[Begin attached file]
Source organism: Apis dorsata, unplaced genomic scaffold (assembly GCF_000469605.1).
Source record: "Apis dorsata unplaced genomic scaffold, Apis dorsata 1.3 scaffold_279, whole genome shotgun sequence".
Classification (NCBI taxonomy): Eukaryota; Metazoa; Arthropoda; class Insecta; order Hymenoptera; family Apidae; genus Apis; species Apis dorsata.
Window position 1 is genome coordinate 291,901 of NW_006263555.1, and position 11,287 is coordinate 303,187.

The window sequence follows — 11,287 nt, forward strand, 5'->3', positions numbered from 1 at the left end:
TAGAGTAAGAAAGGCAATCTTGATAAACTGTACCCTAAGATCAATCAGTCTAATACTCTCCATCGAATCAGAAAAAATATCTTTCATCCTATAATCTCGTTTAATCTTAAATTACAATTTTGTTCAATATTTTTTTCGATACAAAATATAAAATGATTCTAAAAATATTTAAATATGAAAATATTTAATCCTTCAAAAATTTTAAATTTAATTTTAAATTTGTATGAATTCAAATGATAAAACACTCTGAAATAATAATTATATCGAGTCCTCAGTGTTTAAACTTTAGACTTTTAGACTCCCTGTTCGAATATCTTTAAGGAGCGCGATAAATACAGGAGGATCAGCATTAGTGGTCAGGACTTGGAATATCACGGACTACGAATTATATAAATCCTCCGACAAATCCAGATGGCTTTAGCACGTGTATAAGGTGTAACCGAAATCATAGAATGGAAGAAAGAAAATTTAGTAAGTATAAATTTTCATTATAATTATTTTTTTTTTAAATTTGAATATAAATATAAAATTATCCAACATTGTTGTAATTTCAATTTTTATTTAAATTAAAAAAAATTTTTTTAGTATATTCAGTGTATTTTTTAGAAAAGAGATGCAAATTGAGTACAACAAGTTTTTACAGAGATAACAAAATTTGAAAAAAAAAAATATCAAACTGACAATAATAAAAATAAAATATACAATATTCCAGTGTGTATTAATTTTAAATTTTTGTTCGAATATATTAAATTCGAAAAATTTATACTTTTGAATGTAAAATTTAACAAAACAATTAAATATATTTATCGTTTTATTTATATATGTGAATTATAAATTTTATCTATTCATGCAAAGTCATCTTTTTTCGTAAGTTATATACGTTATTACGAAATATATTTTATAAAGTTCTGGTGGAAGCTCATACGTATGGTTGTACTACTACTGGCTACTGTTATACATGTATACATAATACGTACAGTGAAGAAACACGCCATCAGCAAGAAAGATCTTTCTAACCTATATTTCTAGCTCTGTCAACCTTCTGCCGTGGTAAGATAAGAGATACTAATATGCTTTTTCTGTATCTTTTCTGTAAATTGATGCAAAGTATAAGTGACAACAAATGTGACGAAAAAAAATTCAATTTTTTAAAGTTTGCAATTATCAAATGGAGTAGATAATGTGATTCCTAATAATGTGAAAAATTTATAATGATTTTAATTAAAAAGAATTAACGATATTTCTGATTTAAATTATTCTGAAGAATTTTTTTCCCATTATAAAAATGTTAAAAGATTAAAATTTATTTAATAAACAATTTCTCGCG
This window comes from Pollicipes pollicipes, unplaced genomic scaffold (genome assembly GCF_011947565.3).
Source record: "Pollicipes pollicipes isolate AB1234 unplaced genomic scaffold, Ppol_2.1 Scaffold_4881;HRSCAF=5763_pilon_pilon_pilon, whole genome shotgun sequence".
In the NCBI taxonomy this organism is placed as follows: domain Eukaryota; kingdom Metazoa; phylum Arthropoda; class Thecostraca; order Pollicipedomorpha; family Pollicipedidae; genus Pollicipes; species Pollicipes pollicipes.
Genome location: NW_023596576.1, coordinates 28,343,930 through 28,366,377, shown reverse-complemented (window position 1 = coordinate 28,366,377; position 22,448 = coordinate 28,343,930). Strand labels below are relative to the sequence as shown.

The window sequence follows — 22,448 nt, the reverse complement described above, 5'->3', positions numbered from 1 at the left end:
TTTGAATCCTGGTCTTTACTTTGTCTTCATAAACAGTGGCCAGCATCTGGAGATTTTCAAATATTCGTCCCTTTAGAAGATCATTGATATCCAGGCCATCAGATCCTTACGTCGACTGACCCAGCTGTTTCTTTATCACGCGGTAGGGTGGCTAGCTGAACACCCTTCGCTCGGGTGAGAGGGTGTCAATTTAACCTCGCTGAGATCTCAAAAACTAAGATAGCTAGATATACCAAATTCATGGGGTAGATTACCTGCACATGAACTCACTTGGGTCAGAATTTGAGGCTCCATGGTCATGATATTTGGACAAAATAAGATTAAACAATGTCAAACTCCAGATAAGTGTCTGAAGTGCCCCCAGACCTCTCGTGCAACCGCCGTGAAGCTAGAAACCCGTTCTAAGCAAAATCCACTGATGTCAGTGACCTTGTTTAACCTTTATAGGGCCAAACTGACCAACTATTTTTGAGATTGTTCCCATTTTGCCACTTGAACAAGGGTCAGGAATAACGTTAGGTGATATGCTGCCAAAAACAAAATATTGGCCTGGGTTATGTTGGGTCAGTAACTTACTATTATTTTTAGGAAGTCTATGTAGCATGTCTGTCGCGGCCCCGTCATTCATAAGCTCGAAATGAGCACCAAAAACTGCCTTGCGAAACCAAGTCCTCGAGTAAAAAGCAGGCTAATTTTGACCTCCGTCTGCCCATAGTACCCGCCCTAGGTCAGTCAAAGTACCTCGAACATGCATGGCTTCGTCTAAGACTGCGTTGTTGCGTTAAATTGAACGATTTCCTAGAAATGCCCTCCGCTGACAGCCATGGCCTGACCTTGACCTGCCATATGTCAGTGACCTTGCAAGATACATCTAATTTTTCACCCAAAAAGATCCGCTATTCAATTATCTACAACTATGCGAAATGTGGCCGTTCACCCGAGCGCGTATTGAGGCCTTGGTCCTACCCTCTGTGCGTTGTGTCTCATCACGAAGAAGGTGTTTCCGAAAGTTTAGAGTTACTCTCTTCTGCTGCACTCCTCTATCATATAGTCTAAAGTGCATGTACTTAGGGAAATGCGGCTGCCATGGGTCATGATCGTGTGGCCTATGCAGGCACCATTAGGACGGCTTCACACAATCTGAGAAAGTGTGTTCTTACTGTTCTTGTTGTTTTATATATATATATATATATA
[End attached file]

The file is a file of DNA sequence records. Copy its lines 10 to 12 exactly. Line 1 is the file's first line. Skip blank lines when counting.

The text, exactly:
Genome location: NW_023596576.1, coordinates 28,343,930 through 28,366,377, shown reverse-complemented (window position 1 = coordinate 28,366,377; position 22,448 = coordinate 28,343,930). Strand labels below are relative to the sequence as shown.

The window sequence follows — 22,448 nt, the reverse complement described above, 5'->3', positions numbered from 1 at the left end:
TTTGAATCCTGGTCTTTACTTTGTCTTCATAAACAGTGGCCAGCATCTGGAGATTTTCAAATATTCGTCCCTTTAGAAGATCATTGATATCCAGGCCATCAGATCCTTACGTCGACTGACCCAGCTGTTTCTTTATCACGCGGTAGGGTGGCTAGCTGAACACCCTTCGCTCGGGTGAGAGGGTGTCAATTTAACCTCGCTGAGATCTCAAAAACTAAGATAGCTAGATATACCAAATTCATGGGGTAGATTACCTGCACATGAACTCACTTGGGTCAGAATTTGAGGCTCCATGGTCATGATATTTGGACAAAATAAGATTAAACAATGTCAAACTCCAGATAAGTGTCTGAAGTGCCCCCAGACCTCTCGTGCAACCGCCGTGAAGCTAGAAACCCGTTCTAAGCAAAATCCACTGATGTCAGTGACCTTGTTTAACCTTTATAGGGCCAAACTGACCAACTATTTTTGAGATTGTTCCCATTTTGCCACTTGAACAAGGGTCAGGAATAACGTTAGGTGATATGCTGCCAAAAACAAAATATTGGCCTGGGTTATGTTGGGTCAGTAACTTACTATTATTTTTAGGAAGTCTATGTAGCATGTCTGTCGCGGCCCCGTCATTCATAAGCTCGAAATGAGCACCAAAAACTGCCTTGCGAAACCAAGTCCTCGAGTAAAAAGCAGGCTAATTTTGACCTCCGTCTGCCCATAGTACCCGCCCTAGGTCAGTCAAAGTACCTCGAACATGCATGGCTTCGTCTAAGACTGCGTTGTTGCGTTAAATTGAACGATTTCCTAGAAATGCCCTCCGCTGACAGCCATGGCCTGACCTTGACCTGCCATATGTCAGTGACCTTGCAAGATACATCTAATTTTTCACCCAAAAAGATCCGCTATTCAATTATCTACAACTATGCGAAATGTGGCCGTTCACCCGAGCGCGTATTGAGGCCTTGGTCCTACCCTCTGTGCGTTGTGTCTCATCACGAAGAAGGTGTTTCCGAAAGTTTAGAGTTACTCTCTTCTGCTGCACTCCTCTATCATATAGTCTAAAGTGCATGTACTTAGGGAAATGCGGCTGCCATGGGTCATGATCGTGTGGCCTATGCAGGCACCATTAGGACGGCTTCACACAATCTGAGAAAGTGTGTTCTTACTGTTCTTGTTGTTTTATATATATATATATATATA